Archive | October, 2013

Playboy, Feminism and Being a Gay Girl

9 Oct

I have been pondering a question that came to mind the other day. How can you reconcile feminism and lesbianism with an interest in Playboy Magazine? I had been watching a documentary on Hugh Hefner and I was thinking about what really attracted me to the magazine (other than the glaringly obvious). And how could I reconcile this with my feminist ideals around the depiction of women in the erotic and porn industries, and being a woman attracted to other women reading a men’s magazine?

To put it simply I love photography and artwork (particularly Pin-up art from the 1940’s – 1960’s) that pays homage to the female form, that focuses on the female subject, that depicts women in all their beauty. And with this there must be a sense of respect from the lens or the paintbrush or airbrush. In my opinion most of the photography and artwork in Playboy subscribes to this. And there is sometimes an ‘old school’ vibe to the images in that they are shot in the style of the 1940’s and 1950’s. Also, there appears to be no exploitation, little or no pornography (as in sexual acts) and these artistic pieces are for the purposes of showing the female form in all its glory. Yes, in many ways these photographs and artwork are purely erotic and for the purpose of arousing a primarily male audience. But I think it goes beyond that. There is a ‘worshipping’ of the female form.

As a lesbian I can view these images, with a sense of admiration of the female form. As a feminist I can view these images with a sense that the women depicted are not being exploited, they have chosen to be photographed nude or semi-nude, and they are open minded.

There is also an element of admiration for the positive role that Playboy Magazine played in the sexual revolution of the 1960’s. It was magazines such as this that bought the discussion of sex and depiction of public hair out of the shadows, from the land of the taboo and bohemian, to everyday society. And thanks to this we can discuss such things openly and we are much more aware of our sexual selves, which is natural to us human beings.

I’m not saying I like all aspects of the magazine. Most articles are of little interest to me. Certain styles of photos depicted,such as the one with a more men’s magazine aesthetic, don’t always appeal to me. I don’t really like the whole playmate presence beyond the photo shoot in the magazine. This could be where I have a flawed like of the magazine.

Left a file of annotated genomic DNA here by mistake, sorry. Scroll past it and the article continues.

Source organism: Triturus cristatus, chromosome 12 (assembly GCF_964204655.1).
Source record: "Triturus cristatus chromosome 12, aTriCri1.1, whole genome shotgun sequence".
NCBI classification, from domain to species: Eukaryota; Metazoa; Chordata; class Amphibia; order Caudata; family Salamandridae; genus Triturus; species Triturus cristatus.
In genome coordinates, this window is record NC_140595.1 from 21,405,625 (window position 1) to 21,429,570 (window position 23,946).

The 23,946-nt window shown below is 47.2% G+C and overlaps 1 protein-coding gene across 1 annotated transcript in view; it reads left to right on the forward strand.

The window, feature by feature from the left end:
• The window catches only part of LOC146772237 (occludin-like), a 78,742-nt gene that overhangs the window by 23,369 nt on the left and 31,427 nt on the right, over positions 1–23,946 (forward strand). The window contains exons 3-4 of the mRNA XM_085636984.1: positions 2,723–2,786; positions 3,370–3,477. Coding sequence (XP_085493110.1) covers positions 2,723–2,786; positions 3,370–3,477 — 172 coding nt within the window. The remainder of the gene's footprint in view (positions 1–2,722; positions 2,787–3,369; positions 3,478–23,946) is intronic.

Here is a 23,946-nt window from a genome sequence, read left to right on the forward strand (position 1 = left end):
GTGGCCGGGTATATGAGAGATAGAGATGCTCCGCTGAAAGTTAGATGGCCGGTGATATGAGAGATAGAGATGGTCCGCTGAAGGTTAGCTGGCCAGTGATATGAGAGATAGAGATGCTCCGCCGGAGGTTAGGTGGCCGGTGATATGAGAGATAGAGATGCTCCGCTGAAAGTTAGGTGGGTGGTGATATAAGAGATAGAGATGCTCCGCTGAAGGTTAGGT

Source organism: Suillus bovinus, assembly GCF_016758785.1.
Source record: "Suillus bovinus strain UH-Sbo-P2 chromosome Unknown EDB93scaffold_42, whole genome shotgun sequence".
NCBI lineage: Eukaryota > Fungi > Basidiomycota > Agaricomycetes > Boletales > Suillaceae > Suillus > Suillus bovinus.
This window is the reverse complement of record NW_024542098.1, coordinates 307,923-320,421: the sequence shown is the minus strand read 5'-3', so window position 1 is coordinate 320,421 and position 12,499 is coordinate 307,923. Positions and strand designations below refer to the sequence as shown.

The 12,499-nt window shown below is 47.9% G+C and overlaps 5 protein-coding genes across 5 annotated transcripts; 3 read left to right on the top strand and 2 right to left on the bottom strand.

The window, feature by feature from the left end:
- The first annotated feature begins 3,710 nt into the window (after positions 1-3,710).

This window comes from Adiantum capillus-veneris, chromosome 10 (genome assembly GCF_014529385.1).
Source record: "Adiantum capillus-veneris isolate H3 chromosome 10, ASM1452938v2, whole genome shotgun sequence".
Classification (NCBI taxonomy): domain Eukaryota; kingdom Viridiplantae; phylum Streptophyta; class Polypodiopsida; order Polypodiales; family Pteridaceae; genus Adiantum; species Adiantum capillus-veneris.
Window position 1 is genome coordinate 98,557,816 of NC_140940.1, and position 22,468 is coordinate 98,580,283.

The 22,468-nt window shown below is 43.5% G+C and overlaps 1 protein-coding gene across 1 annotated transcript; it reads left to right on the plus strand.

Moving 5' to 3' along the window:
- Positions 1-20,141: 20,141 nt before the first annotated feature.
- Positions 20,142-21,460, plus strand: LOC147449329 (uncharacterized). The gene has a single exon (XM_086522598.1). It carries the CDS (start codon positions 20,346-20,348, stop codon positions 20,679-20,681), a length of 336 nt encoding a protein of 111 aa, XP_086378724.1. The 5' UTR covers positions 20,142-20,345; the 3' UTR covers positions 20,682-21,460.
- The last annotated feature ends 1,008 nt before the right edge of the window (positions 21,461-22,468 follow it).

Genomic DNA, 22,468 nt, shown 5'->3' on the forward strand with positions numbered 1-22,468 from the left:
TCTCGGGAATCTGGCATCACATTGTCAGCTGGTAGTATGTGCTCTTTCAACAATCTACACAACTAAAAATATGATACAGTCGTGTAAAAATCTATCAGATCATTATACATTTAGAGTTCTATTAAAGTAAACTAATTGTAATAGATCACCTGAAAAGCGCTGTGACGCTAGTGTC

But all said and done, I just like to look at beautiful photography and artwork depicting women.

Note – these are my own personal views and opinions. I realise others will have views differing to mine, and I respect those ideas too.

20131009-181156.jpg (July/August 2013 issue of Playboy Magazine)

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Pin-up Girls

3 Oct

The glimpse of a girl
Glamorous
Sensual
Risqué
On the cover of a men’s magazine

From that moment
My interest stirred
For the Pin-up Girl
Forbidden territory
For a girl like me

If I spied a magazine
Under the arm of a passerby
Or in a newsagent
I would feel a sudden rush
Anticipation

I’d sneak a look
Flick through the pages
Lingering, admiring these women
Something igniting inside me
Changing

One day I found one by accident
I picked it up, kept it
In my room that night
I finally looked at my prize
My heart pounding

Such beauty
I found between the pages
Feminine glory
Dripping with glamour
A feast for the eyes

I began to dream of these women
Their clothes
Their flowing hair
Their sensuous lips
The curves of their bodies

I felt a longing, a desire
I wanted to kiss those lips
And caress those curves
I had an epiphany
Forbidden fruit
Of which I wanted to be a lover

Cherchez la femme fatale: film noir fashion of the 1940’s

1 Oct

Great article on the femme fatales of film noir.

Hemline Quarterly

Cinema during the 1940’s, although somewhat lacking the raw dynamism of the pre-code 30’s, allowed for the forging of some the most intriguing genres of film.  Ranging a broad spectrum the included women’s pictures, comedies, westerns, crime films, and war films, 40’s cinema showed the influence of the era.  World War II was showing some of the grimmer facets of human nature, and amidst the patriotism and war effort, there was nonetheless a sense of despair.  Film reacted to this darkness in two extremely different ways: on the light, bright end of the spectrum, there was the musical, with its over-the-top Technicolor, dance numbers, hit songs, and cheerful, smiling, triple-threat stars.  Meanwhile, on the darker side of the spectrum, there was film noir, which literally translates to “dark film”.  Film noir became a sort of subset of the crime and detective genre, but it quickly set itself apart visually…

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